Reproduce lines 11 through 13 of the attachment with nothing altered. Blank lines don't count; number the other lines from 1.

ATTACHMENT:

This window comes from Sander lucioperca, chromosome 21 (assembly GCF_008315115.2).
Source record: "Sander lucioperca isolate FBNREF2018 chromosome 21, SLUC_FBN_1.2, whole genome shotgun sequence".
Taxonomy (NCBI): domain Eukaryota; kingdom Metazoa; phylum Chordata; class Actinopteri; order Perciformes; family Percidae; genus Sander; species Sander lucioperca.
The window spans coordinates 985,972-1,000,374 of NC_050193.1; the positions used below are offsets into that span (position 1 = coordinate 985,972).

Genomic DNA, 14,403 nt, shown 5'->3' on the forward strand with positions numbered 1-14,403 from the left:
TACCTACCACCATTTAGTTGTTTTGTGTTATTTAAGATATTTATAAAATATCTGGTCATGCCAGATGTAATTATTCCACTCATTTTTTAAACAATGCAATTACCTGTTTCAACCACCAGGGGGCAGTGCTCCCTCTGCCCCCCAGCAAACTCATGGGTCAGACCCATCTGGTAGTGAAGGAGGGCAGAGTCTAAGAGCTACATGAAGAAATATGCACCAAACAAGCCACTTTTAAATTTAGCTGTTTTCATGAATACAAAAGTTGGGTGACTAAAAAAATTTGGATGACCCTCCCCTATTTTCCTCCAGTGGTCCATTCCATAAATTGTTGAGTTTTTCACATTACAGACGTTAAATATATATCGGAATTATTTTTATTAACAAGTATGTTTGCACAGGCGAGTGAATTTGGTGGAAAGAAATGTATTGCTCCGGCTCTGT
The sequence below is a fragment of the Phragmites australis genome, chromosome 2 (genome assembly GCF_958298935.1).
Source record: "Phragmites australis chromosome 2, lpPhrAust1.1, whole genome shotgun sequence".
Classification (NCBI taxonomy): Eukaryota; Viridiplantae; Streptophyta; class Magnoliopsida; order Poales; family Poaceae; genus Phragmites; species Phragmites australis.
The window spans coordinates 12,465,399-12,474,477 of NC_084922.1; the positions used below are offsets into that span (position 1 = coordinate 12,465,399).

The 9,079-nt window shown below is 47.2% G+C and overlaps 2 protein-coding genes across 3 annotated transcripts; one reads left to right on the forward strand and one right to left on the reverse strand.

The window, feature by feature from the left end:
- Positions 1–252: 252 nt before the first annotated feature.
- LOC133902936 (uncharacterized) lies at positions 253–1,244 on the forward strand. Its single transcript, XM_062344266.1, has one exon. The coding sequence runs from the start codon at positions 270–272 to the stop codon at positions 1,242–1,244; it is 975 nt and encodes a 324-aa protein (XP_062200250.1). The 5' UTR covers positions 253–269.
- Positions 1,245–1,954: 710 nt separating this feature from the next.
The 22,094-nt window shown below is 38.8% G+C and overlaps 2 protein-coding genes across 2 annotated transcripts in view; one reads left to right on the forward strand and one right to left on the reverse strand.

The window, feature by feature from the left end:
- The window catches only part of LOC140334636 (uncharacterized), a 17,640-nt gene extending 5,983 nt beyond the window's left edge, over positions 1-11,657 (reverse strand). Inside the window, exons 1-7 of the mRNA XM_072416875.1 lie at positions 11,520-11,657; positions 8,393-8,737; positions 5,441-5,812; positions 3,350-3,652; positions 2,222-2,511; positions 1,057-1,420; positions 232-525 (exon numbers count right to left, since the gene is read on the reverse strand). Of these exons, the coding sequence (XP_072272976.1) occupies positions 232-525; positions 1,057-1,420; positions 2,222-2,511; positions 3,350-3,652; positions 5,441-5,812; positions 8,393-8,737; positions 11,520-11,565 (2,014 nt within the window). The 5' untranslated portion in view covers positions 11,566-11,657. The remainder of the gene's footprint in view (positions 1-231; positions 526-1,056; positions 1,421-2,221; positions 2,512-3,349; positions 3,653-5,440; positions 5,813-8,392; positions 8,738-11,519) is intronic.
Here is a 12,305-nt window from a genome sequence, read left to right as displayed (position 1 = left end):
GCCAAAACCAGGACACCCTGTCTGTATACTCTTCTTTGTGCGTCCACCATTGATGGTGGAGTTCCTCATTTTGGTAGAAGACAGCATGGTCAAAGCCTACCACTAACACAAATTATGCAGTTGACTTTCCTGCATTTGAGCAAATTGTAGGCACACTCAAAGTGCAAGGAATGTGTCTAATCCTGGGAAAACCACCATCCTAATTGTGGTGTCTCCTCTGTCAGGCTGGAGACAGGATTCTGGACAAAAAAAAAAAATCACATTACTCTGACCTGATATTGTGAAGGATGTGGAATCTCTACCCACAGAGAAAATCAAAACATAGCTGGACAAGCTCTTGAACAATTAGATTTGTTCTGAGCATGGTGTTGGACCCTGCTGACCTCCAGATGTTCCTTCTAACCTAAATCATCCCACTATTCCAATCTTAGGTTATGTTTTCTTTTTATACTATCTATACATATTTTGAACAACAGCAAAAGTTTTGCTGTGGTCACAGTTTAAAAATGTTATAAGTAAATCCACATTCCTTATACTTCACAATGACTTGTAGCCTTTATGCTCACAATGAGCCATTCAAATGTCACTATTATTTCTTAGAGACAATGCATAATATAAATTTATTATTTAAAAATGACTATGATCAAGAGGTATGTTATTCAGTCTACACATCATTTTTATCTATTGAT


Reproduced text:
The 9,079-nt window shown below is 47.2% G+C and overlaps 2 protein-coding genes across 3 annotated transcripts; one reads left to right on the forward strand and one right to left on the reverse strand.

The window, feature by feature from the left end:
- Positions 1–252: 252 nt before the first annotated feature.